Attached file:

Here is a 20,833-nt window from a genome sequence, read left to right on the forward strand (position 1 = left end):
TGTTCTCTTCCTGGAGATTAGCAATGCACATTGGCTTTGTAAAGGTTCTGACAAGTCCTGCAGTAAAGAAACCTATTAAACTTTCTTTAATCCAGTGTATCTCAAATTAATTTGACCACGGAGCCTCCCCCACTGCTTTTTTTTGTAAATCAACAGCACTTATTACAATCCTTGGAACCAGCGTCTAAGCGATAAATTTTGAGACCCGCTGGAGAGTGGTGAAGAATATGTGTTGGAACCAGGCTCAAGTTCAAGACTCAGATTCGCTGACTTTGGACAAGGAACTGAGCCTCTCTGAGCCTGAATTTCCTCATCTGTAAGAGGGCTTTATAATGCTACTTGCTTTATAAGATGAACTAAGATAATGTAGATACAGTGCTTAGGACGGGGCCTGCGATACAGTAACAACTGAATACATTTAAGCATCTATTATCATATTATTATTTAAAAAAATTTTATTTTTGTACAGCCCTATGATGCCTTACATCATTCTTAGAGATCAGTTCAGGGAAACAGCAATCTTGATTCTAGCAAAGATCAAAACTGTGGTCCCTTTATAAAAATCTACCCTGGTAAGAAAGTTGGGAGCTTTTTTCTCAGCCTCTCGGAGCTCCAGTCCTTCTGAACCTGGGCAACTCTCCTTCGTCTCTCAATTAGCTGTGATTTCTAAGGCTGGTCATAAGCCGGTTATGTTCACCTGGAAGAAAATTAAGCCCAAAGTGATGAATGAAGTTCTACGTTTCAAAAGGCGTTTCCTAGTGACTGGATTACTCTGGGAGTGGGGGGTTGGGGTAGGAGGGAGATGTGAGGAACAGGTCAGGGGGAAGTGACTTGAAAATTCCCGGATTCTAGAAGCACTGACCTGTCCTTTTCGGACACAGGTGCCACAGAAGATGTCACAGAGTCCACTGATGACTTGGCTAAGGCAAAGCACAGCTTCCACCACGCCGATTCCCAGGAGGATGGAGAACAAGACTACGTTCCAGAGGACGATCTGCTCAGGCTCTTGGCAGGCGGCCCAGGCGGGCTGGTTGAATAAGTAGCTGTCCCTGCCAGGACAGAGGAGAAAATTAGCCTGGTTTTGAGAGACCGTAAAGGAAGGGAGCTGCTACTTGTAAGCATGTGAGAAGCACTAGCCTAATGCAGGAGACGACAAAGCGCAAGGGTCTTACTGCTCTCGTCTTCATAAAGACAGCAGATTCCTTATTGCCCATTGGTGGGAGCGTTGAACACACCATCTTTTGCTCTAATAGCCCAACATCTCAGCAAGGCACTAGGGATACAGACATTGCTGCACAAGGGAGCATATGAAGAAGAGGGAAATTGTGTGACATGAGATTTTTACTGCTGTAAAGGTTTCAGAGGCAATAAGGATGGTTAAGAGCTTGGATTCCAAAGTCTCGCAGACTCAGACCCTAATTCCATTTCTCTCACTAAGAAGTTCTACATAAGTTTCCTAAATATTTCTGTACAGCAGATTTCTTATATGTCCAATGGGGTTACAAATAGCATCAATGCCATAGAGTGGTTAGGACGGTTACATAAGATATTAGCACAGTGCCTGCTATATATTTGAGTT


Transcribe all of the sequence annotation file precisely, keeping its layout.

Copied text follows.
Here is a 20,833-nt window from a genome sequence, read left to right on the forward strand (position 1 = left end):
TGTTCTCTTCCTGGAGATTAGCAATGCACATTGGCTTTGTAAAGGTTCTGACAAGTCCTGCAGTAAAGAAACCTATTAAACTTTCTTTAATCCAGTGTATCTCAAATTAATTTGACCACGGAGCCTCCCCCACTGCTTTTTTTTGTAAATCAACAGCACTTATTACAATCCTTGGAACCAGCGTCTAAGCGATAAATTTTGAGACCCGCTGGAGAGTGGTGAAGAATATGTGTTGGAACCAGGCTCAAGTTCAAGACTCAGATTCGCTGACTTTGGACAAGGAACTGAGCCTCTCTGAGCCTGAATTTCCTCATCTGTAAGAGGGCTTTATAATGCTACTTGCTTTATAAGATGAACTAAGATAATGTAGATACAGTGCTTAGGACGGGGCCTGCGATACAGTAACAACTGAATACATTTAAGCATCTATTATCATATTATTATTTAAAAAAATTTTATTTTTGTACAGCCCTATGATGCCTTACATCATTCTTAGAGATCAGTTCAGGGAAACAGCAATCTTGATTCTAGCAAAGATCAAAACTGTGGTCCCTTTATAAAAATCTACCCTGGTAAGAAAGTTGGGAGCTTTTTTCTCAGCCTCTCGGAGCTCCAGTCCTTCTGAACCTGGGCAACTCTCCTTCGTCTCTCAATTAGCTGTGATTTCTAAGGCTGGTCATAAGCCGGTTATGTTCACCTGGAAGAAAATTAAGCCCAAAGTGATGAATGAAGTTCTACGTTTCAAAAGGCGTTTCCTAGTGACTGGATTACTCTGGGAGTGGGGGGTTGGGGTAGGAGGGAGATGTGAGGAACAGGTCAGGGGGAAGTGACTTGAAAATTCCCGGATTCTAGAAGCACTGACCTGTCCTTTTCGGACACAGGTGCCACAGAAGATGTCACAGAGTCCACTGATGACTTGGCTAAGGCAAAGCACAGCTTCCACCACGCCGATTCCCAGGAGGATGGAGAACAAGACTACGTTCCAGAGGACGATCTGCTCAGGCTCTTGGCAGGCGGCCCAGGCGGGCTGGTTGAATAAGTAGCTGTCCCTGCCAGGACAGAGGAGAAAATTAGCCTGGTTTTGAGAGACCGTAAAGGAAGGGAGCTGCTACTTGTAAGCATGTGAGAAGCACTAGCCTAATGCAGGAGACGACAAAGCGCAAGGGTCTTACTGCTCTCGTCTTCATAAAGACAGCAGATTCCTTATTGCCCATTGGTGGGAGCGTTGAACACACCATCTTTTGCTCTAATAGCCCAACATCTCAGCAAGGCACTAGGGATACAGACATTGCTGCACAAGGGAGCATATGAAGAAGAGGGAAATTGTGTGACATGAGATTTTTACTGCTGTAAAGGTTTCAGAGGCAATAAGGATGGTTAAGAGCTTGGATTCCAAAGTCTCGCAGACTCAGACCCTAATTCCATTTCTCTCACTAAGAAGTTCTACATAAGTTTCCTAAATATTTCTGTACAGCAGATTTCTTATATGTCCAATGGGGTTACAAATAGCATCAATGCCATAGAGTGGTTAGGACGGTTACATAAGATATTAGCACAGTGCCTGCTATATATTTGAGTT